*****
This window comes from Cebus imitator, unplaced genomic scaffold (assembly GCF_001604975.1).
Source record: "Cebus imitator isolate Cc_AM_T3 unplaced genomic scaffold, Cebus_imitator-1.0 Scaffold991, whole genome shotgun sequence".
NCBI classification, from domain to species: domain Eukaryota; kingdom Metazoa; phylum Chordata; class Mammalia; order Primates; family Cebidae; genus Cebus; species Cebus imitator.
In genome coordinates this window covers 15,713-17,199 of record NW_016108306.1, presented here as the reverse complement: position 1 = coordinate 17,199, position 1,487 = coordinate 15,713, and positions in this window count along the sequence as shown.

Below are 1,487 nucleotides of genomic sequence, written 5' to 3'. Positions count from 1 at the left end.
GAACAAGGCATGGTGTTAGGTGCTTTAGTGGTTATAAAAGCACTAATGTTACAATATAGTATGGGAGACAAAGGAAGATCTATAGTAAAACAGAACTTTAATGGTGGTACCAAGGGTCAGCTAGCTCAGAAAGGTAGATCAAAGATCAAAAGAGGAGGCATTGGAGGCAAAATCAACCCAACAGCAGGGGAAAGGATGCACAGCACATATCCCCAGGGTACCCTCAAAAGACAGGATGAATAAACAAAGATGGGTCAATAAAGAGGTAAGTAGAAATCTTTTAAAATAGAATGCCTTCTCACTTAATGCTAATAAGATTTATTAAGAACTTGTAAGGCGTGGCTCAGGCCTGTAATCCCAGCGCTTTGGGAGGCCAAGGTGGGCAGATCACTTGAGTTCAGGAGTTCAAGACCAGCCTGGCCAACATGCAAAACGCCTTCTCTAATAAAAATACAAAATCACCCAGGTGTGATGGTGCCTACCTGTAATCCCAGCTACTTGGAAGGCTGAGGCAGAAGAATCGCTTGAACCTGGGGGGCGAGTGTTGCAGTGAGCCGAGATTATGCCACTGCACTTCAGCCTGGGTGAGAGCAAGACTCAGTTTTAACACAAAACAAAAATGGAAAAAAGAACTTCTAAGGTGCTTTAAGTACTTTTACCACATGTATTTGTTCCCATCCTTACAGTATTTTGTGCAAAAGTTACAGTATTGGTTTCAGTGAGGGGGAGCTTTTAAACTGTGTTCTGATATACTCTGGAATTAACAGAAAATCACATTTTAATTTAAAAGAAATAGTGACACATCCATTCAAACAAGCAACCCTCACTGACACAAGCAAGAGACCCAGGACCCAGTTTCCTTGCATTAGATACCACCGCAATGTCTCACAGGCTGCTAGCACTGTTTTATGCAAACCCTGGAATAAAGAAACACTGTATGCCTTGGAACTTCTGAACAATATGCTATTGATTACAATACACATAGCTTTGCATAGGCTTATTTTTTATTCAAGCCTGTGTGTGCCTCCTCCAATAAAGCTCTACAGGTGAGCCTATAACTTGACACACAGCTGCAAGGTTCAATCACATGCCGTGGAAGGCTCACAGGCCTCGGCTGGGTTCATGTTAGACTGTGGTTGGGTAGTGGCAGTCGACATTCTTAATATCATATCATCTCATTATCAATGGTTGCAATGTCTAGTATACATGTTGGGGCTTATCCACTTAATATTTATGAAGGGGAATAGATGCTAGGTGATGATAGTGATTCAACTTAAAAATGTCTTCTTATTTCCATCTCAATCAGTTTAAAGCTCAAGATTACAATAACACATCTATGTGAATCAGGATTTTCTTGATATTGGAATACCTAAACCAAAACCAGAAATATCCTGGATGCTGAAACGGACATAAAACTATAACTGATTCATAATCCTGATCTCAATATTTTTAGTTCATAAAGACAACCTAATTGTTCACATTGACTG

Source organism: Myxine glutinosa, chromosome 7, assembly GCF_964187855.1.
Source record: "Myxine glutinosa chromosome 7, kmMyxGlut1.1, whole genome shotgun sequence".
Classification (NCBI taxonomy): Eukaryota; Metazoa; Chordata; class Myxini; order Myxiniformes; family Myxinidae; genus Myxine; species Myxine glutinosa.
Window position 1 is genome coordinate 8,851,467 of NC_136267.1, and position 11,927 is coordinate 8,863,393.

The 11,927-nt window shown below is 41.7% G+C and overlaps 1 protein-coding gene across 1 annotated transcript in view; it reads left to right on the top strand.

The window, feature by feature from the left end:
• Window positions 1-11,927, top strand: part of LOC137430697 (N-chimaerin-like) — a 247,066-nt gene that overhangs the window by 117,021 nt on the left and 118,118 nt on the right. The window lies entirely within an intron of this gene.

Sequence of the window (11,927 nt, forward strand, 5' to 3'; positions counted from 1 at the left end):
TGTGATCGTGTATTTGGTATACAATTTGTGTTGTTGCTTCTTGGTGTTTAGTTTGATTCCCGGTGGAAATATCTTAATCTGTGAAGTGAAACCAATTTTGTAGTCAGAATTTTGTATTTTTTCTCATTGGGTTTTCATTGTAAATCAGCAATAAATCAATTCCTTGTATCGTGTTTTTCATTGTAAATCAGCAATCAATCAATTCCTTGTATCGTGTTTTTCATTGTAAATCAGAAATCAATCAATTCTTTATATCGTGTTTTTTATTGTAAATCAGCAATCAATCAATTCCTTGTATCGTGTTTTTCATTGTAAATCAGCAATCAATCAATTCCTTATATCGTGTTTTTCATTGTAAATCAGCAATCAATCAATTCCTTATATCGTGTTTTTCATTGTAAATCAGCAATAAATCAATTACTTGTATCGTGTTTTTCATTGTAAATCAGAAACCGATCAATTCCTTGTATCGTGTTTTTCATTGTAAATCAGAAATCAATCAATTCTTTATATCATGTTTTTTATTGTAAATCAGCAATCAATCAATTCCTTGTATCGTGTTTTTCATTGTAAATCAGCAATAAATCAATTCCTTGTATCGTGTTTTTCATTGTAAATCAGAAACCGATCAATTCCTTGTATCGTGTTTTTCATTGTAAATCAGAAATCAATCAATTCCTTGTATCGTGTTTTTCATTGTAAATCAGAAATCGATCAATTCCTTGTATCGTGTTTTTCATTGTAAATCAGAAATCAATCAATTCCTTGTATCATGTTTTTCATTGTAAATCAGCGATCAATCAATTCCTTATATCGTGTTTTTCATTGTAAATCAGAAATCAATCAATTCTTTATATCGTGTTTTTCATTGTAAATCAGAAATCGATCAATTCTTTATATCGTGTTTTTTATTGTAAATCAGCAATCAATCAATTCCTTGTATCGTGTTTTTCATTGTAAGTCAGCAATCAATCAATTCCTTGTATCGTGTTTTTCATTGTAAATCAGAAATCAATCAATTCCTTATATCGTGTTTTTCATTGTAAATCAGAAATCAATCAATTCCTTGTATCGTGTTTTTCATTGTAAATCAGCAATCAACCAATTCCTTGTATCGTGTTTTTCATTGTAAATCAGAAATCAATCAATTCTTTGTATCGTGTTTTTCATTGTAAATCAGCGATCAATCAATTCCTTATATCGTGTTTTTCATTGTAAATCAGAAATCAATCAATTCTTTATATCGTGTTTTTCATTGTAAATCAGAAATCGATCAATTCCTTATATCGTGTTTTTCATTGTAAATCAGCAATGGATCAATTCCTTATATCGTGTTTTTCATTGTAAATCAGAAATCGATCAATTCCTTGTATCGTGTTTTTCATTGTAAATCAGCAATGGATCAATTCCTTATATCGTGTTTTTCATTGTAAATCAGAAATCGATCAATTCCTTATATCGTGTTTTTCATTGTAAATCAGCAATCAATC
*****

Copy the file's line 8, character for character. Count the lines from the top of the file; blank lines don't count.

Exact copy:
Source record: "Myxine glutinosa chromosome 7, kmMyxGlut1.1, whole genome shotgun sequence".